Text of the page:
"Living in the Lightning: A Cancer Journal"

One woman learns how to manage her fear.

Natalie Robins
June 28, 1999 8:00PM (UTC)

November 27, 1995

Late this afternoon I was diagnosed with cancer. I learned that I had a form of non-Hodgkin's lymphoma called "malt," for "mucosa-associated lymphoid tissue." My oncologist, J. Gregory Mears, M.D., said that mine "was not a bad story," because my tumors were "indolent," slow-growing. Not a bad story? Doesn't just about everyone know that non-Hodgkin's lymphoma is incurable? I have incurable cancer. Jackie Kennedy Onassis recently died from the same disease. What was good about any of this? Dr. Mears's words were hard to take in, but my husband, Christopher, and I strained to listen carefully.


There are two basic types of lymphoma, cancers of the body's immune network: Hodgkin's and non-Hodgkin's. Cell structure determines which is which. The microscope had shown mine to be one of 10 forms of non-Hodgkin's lymphoma. Mine was low grade. When I brought up Jackie Onassis, Dr. Mears said that her lymphoma had been very fast-growing and was completely different from my disease.

"Malts," a fairly recently defined medical entity, are tumors that grow outside the lymphatic system, in odd places like the gastrointestinal tract and lungs (or even, heaven forbid, in the tear ducts). I have a visible five-and-a-half-inch indolent tumor sitting in the fatty tissue of my lower back, and CAT scans and MRIs taken over the past week also revealed a smaller tumor in my thoracic region, lesions at the base of my lungs, as well as two tiny tumors in the pelvic lymph nodes themselves. A test had revealed that there was no bone marrow involvement, the only good news as far as I am concerned.

Although my cancer is incurable, it is "manageable," Dr. Mears says. "Think of it as a chronic disease." I must now regard myself as having a condition like, say, diabetes. Dr. Mears emphasizes that none of my symptoms is "terribly threatening," that he does not see "grave" danger to my life "now," and that "the picture is not black." There is a relatively new chemotherapy drug called fludarabine that has melted away tumors like mine. Dr. Mears says that the B cells in my tumor "have forgotten how to die," and that this drug "makes the cells learn to die again." (B cells are one of two types of white blood cells -- or lymphocytes -- crucial to the body's immune response. T cells are the other type.)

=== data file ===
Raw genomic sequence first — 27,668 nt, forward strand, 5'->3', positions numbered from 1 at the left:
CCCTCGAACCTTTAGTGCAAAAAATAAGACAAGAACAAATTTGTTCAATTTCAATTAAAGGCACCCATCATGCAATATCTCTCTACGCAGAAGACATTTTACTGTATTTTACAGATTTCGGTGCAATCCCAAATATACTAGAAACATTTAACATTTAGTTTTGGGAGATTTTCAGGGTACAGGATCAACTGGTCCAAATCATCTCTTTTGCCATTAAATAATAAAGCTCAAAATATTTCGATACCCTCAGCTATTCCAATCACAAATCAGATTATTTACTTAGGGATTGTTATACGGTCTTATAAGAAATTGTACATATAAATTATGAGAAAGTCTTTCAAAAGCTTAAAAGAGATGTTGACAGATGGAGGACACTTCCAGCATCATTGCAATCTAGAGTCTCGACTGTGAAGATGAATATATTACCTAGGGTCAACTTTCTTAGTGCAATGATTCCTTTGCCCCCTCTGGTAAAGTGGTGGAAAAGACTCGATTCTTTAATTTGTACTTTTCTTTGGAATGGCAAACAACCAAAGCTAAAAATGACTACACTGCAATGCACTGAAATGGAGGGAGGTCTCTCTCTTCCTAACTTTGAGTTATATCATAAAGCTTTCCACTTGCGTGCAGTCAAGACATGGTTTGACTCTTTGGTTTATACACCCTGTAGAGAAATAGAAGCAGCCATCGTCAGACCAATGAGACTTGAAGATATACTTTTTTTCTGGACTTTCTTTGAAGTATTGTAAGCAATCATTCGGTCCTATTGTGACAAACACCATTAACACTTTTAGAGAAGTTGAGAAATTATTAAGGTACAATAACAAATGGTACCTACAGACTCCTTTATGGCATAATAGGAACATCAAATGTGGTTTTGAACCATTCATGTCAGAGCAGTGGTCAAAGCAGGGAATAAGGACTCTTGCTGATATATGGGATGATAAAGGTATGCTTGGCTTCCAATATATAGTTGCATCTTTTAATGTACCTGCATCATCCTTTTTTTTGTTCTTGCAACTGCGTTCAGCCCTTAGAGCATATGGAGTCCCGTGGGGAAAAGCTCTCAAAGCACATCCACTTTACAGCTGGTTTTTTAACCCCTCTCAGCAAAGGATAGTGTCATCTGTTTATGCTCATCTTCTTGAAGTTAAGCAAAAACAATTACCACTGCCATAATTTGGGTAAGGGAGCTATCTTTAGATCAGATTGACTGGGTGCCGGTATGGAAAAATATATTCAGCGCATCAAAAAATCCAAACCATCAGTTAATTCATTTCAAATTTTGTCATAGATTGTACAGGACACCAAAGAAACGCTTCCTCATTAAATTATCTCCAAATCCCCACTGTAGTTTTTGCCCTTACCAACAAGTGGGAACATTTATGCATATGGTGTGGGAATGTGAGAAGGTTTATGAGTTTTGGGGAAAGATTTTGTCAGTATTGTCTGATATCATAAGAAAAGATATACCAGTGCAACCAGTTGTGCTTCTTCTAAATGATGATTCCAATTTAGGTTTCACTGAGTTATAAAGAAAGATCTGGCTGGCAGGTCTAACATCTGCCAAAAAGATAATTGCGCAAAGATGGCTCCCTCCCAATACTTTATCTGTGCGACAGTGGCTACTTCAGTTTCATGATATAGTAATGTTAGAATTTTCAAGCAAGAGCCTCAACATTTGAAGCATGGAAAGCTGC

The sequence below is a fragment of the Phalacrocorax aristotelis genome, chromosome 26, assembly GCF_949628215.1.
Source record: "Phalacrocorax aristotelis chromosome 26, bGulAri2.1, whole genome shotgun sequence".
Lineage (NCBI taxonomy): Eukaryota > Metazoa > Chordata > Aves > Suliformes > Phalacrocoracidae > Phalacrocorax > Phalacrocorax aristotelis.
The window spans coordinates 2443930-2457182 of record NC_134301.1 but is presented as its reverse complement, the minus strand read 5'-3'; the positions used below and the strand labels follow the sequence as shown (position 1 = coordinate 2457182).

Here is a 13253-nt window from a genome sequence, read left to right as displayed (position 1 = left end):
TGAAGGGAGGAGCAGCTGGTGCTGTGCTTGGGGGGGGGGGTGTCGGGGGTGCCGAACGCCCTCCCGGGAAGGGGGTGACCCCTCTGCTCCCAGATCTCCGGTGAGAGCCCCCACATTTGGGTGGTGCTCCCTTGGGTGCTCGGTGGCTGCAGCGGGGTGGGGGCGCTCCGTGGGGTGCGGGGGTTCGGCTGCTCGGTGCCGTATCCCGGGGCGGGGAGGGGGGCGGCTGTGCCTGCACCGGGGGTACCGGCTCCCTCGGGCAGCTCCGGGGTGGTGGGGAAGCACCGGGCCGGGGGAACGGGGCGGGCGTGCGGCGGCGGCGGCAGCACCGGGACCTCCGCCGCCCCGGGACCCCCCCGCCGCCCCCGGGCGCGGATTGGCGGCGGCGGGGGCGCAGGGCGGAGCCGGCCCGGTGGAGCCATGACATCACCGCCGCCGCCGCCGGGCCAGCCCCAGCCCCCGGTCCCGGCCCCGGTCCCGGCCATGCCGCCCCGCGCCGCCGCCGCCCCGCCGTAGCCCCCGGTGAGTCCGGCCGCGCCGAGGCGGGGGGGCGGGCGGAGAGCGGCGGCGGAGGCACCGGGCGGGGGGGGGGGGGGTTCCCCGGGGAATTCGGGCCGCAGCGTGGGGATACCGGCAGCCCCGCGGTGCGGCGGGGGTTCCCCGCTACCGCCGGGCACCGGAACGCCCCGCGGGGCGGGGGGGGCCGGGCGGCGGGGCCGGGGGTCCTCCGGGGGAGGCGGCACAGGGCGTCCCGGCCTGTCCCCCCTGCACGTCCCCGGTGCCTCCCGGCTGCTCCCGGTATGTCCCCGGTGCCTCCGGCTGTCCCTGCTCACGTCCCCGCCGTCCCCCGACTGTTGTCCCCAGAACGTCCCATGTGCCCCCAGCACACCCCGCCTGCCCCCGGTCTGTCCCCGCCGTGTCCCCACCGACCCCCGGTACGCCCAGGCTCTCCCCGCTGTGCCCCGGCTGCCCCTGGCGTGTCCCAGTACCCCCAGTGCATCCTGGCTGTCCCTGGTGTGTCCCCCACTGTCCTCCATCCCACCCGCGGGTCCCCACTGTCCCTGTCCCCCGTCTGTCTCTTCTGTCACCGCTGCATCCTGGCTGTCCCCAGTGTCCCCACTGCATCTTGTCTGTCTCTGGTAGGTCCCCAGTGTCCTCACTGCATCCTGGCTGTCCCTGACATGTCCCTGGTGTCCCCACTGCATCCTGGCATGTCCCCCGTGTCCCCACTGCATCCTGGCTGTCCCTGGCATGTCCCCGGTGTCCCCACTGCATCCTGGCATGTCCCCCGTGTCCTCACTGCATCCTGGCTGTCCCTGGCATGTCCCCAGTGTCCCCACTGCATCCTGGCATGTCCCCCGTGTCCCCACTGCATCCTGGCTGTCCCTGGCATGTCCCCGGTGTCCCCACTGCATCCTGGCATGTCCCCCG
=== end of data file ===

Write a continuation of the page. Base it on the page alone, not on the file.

I had a hint of what was coming on November 22, when a biopsy revealed "lymphoid cells where they shouldn't be," as a pathologist put it. The next day was Thanksgiving and my husband and I and our 17-year-old son, Noah, a high school senior, somehow managed to crawl through it. We had dinner at a neighbor's house. Our 26-year-old daughter, Rachel, a graduate school student in California, was spending the holiday with friends in San Francisco. She was worried and comforting at the same time, phoning often throughout the day and night. Noah, the family computer expert, printed out pages and pages of important news about lymphoma from the Internet. He gave them to me only after my diagnosis was certain, and then only the pages concerning non-Hodgkin's.

I'd forgotten that November 22 was the anniversary of John Kennedy's murder, and was only reminded of it when I watched the late news on television. I remember once saying that I'd never, ever, forget what happened to our country on November 22, 1963, but now cancer had driven it right out of my mind.

When I first heard the news of the extent of my illness, I was stoic. But when Christopher and I drove home from the hospital, I wailed. The cry seemed pitiful, like that of a stranded wild animal. It was a wail that I had heard from my body only one other time: when I was ready to push Rachel into the world.


My life will never be the same again, I know this to be true, but I will have to learn that this is cancer in the 1990s, and that cancer, too, will never be the same again.